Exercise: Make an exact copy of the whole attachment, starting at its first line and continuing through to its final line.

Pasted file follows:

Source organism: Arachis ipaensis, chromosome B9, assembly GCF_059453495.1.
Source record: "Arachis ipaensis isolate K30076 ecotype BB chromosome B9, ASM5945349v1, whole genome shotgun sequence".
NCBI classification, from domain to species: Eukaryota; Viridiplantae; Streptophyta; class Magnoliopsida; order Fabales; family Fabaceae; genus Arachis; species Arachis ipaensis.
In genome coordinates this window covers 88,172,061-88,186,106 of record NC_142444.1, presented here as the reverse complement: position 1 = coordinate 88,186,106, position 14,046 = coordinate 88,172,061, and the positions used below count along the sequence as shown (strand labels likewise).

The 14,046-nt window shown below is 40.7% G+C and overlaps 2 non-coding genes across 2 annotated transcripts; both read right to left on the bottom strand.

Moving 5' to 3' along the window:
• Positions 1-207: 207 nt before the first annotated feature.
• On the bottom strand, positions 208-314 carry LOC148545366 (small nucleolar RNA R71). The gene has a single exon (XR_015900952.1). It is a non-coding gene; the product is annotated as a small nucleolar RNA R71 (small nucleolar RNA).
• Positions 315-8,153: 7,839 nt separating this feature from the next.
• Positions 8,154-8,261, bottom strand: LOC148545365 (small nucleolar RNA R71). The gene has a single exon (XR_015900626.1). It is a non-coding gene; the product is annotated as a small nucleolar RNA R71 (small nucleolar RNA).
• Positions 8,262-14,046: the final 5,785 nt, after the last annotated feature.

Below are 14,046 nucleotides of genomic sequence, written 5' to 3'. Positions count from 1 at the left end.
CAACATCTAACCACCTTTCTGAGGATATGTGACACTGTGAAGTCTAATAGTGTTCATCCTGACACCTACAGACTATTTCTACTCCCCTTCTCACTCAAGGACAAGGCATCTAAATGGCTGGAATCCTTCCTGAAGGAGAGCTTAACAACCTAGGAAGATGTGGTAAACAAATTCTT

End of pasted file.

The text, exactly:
Source organism: Arachis ipaensis, chromosome B9, assembly GCF_059453495.1.
Source record: "Arachis ipaensis isolate K30076 ecotype BB chromosome B9, ASM5945349v1, whole genome shotgun sequence".
NCBI classification, from domain to species: Eukaryota; Viridiplantae; Streptophyta; class Magnoliopsida; order Fabales; family Fabaceae; genus Arachis; species Arachis ipaensis.
In genome coordinates this window covers 88,172,061-88,186,106 of record NC_142444.1, presented here as the reverse complement: position 1 = coordinate 88,186,106, position 14,046 = coordinate 88,172,061, and the positions used below count along the sequence as shown (strand labels likewise).

The 14,046-nt window shown below is 40.7% G+C and overlaps 2 non-coding genes across 2 annotated transcripts; both read right to left on the bottom strand.

Moving 5' to 3' along the window:
• Positions 1-207: 207 nt before the first annotated feature.
• On the bottom strand, positions 208-314 carry LOC148545366 (small nucleolar RNA R71). The gene has a single exon (XR_015900952.1). It is a non-coding gene; the product is annotated as a small nucleolar RNA R71 (small nucleolar RNA).
• Positions 315-8,153: 7,839 nt separating this feature from the next.
• Positions 8,154-8,261, bottom strand: LOC148545365 (small nucleolar RNA R71). The gene has a single exon (XR_015900626.1). It is a non-coding gene; the product is annotated as a small nucleolar RNA R71 (small nucleolar RNA).
• Positions 8,262-14,046: the final 5,785 nt, after the last annotated feature.

Below are 14,046 nucleotides of genomic sequence, written 5' to 3'. Positions count from 1 at the left end.
CAACATCTAACCACCTTTCTGAGGATATGTGACACTGTGAAGTCTAATAGTGTTCATCCTGACACCTACAGACTATTTCTACTCCCCTTCTCACTCAAGGACAAGGCATCTAAATGGCTGGAATCCTTCCTGAAGGAGAGCTTAACAACCTAGGAAGATGTGGTAAACAAATTCTT